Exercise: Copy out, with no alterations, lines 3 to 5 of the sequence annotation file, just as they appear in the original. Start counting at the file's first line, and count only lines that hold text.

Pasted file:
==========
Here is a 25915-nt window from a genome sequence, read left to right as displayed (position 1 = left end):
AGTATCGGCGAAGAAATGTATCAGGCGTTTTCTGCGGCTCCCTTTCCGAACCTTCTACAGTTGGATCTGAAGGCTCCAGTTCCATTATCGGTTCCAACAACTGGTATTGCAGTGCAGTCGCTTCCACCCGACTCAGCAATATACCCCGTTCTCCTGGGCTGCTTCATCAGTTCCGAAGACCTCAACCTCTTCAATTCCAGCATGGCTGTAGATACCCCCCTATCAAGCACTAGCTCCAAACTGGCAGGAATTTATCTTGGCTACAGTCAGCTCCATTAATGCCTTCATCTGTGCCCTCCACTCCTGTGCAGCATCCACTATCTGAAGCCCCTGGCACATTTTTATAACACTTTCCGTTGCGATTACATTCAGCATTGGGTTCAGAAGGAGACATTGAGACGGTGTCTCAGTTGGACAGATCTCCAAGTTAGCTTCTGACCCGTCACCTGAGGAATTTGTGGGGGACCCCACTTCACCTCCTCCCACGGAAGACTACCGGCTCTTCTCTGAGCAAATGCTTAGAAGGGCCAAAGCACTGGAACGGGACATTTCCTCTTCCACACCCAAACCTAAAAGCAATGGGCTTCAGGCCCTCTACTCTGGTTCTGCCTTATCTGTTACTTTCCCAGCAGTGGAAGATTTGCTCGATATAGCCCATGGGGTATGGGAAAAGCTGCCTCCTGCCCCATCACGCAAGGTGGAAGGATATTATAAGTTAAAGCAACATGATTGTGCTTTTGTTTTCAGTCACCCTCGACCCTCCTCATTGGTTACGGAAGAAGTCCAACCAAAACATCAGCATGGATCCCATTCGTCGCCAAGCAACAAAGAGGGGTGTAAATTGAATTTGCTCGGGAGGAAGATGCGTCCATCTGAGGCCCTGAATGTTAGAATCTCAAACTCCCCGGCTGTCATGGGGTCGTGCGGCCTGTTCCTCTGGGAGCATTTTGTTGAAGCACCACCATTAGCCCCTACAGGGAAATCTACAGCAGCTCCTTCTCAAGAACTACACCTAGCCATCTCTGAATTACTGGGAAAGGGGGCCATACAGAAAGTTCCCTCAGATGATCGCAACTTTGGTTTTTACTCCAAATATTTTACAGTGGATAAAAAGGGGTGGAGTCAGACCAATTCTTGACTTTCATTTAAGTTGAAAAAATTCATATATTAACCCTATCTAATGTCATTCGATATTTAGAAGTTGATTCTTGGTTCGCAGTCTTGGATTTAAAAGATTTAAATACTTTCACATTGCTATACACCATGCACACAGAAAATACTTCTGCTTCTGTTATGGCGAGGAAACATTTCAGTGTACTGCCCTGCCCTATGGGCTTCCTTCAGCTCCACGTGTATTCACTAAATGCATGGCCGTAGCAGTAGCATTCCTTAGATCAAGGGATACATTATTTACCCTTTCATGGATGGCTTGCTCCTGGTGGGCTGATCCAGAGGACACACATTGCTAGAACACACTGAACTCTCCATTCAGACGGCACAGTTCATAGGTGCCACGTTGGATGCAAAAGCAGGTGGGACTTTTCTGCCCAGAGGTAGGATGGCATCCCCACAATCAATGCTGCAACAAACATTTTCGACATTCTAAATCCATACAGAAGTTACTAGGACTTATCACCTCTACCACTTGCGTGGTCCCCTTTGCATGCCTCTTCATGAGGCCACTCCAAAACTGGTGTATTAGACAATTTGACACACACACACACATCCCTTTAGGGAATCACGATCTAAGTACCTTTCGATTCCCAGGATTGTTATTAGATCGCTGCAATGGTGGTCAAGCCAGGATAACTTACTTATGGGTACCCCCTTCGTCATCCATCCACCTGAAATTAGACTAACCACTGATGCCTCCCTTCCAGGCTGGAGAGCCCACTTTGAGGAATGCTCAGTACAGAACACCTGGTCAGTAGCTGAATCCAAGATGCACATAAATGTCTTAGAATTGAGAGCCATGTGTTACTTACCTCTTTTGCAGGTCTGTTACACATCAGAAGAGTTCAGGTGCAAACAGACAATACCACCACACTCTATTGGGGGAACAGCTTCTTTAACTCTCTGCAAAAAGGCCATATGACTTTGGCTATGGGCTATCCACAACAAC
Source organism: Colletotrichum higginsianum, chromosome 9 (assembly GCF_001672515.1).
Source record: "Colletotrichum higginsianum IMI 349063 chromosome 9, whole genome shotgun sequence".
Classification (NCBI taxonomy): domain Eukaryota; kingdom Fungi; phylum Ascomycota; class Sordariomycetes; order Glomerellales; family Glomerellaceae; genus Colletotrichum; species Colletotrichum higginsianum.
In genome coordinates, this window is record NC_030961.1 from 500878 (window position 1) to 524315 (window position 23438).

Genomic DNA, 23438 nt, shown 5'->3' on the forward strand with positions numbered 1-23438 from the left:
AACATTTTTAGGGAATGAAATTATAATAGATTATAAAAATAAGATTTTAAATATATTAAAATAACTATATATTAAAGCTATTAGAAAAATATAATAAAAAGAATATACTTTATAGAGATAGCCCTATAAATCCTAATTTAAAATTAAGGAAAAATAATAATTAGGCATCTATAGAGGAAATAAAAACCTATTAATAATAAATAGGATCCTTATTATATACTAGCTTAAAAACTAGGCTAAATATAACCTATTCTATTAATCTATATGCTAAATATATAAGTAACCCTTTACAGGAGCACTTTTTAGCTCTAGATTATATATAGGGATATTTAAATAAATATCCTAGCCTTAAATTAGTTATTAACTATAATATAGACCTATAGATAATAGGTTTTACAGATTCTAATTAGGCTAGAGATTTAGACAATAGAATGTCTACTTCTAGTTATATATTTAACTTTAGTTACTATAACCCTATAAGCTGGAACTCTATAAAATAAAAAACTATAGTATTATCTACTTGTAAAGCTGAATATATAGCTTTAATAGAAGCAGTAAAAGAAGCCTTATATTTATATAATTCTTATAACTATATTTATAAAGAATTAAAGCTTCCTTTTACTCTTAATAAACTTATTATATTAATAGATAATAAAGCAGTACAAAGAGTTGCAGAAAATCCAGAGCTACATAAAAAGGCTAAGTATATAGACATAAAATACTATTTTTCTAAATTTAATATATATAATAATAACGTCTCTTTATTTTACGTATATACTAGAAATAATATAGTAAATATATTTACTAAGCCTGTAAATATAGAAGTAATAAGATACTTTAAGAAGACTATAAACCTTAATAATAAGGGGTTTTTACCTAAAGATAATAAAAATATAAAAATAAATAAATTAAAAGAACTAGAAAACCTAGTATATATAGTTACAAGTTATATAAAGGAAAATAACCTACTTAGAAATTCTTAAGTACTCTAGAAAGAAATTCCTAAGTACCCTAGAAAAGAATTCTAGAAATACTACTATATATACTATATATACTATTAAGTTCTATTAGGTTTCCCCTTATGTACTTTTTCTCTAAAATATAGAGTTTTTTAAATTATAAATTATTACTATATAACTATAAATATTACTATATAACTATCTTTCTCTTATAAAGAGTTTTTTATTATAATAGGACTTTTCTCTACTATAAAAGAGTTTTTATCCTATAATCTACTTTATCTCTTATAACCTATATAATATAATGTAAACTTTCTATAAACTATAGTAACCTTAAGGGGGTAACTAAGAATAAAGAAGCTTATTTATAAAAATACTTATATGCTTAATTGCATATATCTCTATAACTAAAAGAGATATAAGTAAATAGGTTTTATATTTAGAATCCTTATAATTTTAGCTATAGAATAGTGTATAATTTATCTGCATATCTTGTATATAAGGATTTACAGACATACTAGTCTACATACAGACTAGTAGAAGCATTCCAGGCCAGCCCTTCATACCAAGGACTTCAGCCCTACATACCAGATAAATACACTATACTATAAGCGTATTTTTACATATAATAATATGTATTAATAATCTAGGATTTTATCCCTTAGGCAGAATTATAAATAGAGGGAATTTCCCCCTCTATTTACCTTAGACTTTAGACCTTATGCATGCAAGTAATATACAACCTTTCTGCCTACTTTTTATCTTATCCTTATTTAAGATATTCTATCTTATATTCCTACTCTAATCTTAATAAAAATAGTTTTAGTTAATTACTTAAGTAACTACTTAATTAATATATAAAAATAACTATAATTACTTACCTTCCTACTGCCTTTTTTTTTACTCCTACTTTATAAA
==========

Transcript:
Source organism: Colletotrichum higginsianum, chromosome 9 (assembly GCF_001672515.1).
Source record: "Colletotrichum higginsianum IMI 349063 chromosome 9, whole genome shotgun sequence".
Classification (NCBI taxonomy): domain Eukaryota; kingdom Fungi; phylum Ascomycota; class Sordariomycetes; order Glomerellales; family Glomerellaceae; genus Colletotrichum; species Colletotrichum higginsianum.